The \ddd escape sequence consists of the backslash followed by 1, 2, or 3 octal digits that specify the value of the desired character. A special case of this construction is \0 (not followed by a digit), which indicates the ASCII character NUL.

In ANSI C, \x indicates the beginning of a hexadecimal escape sequence. The sequence is assumed to continue until a character is encountered that is not a member of the hexadecimal character set 0,1, ... 9, [aA], [bB], ... [fF]. The resulting unsigned number cannot be larger than a character can accommodate (decimal 255).

If the character following a backslash is not one of those specified in this section, the behavior is undefined.

Trigraph Sequences (ANSI C Only)

The character sets of some older machines lack certain members that have come into common usage. To allow the machines to specify these characters, ANSI C defined an alternate method for their specification, using sequences of characters that are commonly available. These sequences are termed trigraph sequences. Nine sequences are defined; each consists of three characters beginning with two question marks. Each instance of one of these sequences is translated to the corresponding single character. Other sequences of characters, perhaps including multiple question marks, are unchanged. Each trigraph sequence with the single character it represents is listed in the following table.

Table 3-3. Trigraph Sequences

Trigraph Sequence

Single Character



















Floating Constants

A floating constant consists of an integer part, a decimal point, a fraction part, an [eE], and an optionally signed integer exponent. The integer and fraction parts both consist of a sequence of digits. Either the integer part or the fraction part (but not both) can be missing. Either the decimal point or the [eE] and the exponent (not both) can be missing.

In traditional C, every floating constant has type double.

In ANSI C, floating constants can be suffixed by either [fF ] or [lL]. Floating constants suffixed with [ fF] have type float. Those suffixed with [lL] have type long double, which has greater precision than double in -n32 and -64 modes and a precision equal to double in -o32 mode.

Enumeration Constants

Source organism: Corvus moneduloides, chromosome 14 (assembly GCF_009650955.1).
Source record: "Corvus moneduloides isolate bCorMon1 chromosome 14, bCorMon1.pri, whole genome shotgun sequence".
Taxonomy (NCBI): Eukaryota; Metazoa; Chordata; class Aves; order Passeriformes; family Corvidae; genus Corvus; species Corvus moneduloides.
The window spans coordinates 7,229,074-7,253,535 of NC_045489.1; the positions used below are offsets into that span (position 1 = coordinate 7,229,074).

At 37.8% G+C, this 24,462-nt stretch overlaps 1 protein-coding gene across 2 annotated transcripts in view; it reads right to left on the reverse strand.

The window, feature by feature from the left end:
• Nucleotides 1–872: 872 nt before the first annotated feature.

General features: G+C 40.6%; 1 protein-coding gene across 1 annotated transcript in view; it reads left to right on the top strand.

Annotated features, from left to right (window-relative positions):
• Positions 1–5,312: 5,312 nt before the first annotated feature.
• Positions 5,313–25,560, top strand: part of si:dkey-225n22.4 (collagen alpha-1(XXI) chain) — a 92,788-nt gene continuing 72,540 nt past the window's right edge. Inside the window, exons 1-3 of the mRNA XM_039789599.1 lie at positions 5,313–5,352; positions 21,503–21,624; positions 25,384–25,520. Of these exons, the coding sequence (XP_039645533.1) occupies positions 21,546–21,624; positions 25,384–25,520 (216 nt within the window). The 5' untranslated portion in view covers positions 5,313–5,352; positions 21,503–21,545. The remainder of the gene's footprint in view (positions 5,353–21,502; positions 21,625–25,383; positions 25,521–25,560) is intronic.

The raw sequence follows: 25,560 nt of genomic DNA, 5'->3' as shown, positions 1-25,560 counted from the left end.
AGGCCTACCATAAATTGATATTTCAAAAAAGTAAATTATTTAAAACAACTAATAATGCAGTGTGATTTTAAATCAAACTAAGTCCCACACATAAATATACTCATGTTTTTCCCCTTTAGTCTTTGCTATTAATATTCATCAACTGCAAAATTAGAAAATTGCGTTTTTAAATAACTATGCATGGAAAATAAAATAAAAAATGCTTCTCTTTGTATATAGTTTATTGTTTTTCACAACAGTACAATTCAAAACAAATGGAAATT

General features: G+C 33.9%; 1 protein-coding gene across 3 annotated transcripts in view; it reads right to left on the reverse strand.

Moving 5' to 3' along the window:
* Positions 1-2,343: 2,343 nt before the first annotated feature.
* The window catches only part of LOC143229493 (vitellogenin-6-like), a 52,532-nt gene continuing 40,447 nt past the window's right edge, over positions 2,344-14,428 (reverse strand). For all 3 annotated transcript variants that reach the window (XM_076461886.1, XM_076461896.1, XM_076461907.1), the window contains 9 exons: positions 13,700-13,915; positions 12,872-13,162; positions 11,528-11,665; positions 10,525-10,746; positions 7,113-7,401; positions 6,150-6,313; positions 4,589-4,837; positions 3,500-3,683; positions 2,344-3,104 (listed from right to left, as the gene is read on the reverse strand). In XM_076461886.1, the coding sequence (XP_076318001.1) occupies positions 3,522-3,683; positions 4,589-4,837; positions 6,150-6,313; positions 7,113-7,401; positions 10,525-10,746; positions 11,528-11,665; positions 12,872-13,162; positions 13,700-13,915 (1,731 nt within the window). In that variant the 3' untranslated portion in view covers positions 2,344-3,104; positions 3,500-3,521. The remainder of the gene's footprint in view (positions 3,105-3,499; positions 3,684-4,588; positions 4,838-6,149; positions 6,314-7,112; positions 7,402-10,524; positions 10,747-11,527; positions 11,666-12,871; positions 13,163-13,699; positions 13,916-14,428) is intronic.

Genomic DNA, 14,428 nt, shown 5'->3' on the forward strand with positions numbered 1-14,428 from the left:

Names declared as enumerators have type int. For a discussion of enumerators, see “Enumeration Declarations” in Chapter 7. For information on the use of enumerators in expressions, see “Integer and Floating Point Types” in Chapter 4.

String Literals

A string literal is a sequence of characters surrounded by double quotation marks, as in "...". A string literal has type array of char and is initialized with the given characters. The compiler places a null byte (\0) at the end of each string literal so that programs that scan the string literal can find its end. A double-quotation character (") in a string literal must be preceded by a backslash (\). In addition, the same escapes as those described for character constants can be used. (See “Character Constants”, for a list of escapes.) A backslash (\) and the immediately following newline are ignored. Adjacent string literals are concatenated.

In traditional C, all string literals, even when written identically, are distinct.

In ANSI C, identical string literals are not necessarily distinct. Prefixing a string literal with L specifies a wide string literal. Adjacent wide string literals are concatenated.

As an example, consider the sentence “He said, Hi there .” This sentence could be written with three adjacent string literals:

"He said, " "Hi " "there.\'" 


An operator specifies an operation to be performed. The operators [ ], ( ), and ? : must occur in pairs, possibly separated by expressions. The operators # and ## can occur only in preprocessing directives.

operator can be one of the following:

[ ] ( ) . ->
++ - - & * + - ~ ! sizeof
/ % << >> < > <= >= == != ^ | && ||
? :
= *= /= %= += -= <<= >>= &= ^= |=
, # ##

Individual operations are discussed in Chapter 6, “Expressions and Operators”.


A punctuator is a symbol that has semantic significance but does not specify an operation to be performed. The punctuators [ ], ( ), and { } must occur in pairs, possibly separated by expressions, declarations, or statements. The punctuator # can occur only in preprocessing directives.

punctuator; one of the following: 

[ ] ( ) { } * , : = ; ... #

Some operators, determined by context, are also punctuators. For example, the array index indicator [ ] is a punctuator in a declaration (see Chapter 7, “Declarations”), but an operator in an expression (see Chapter 6, “Expressions and Operators”).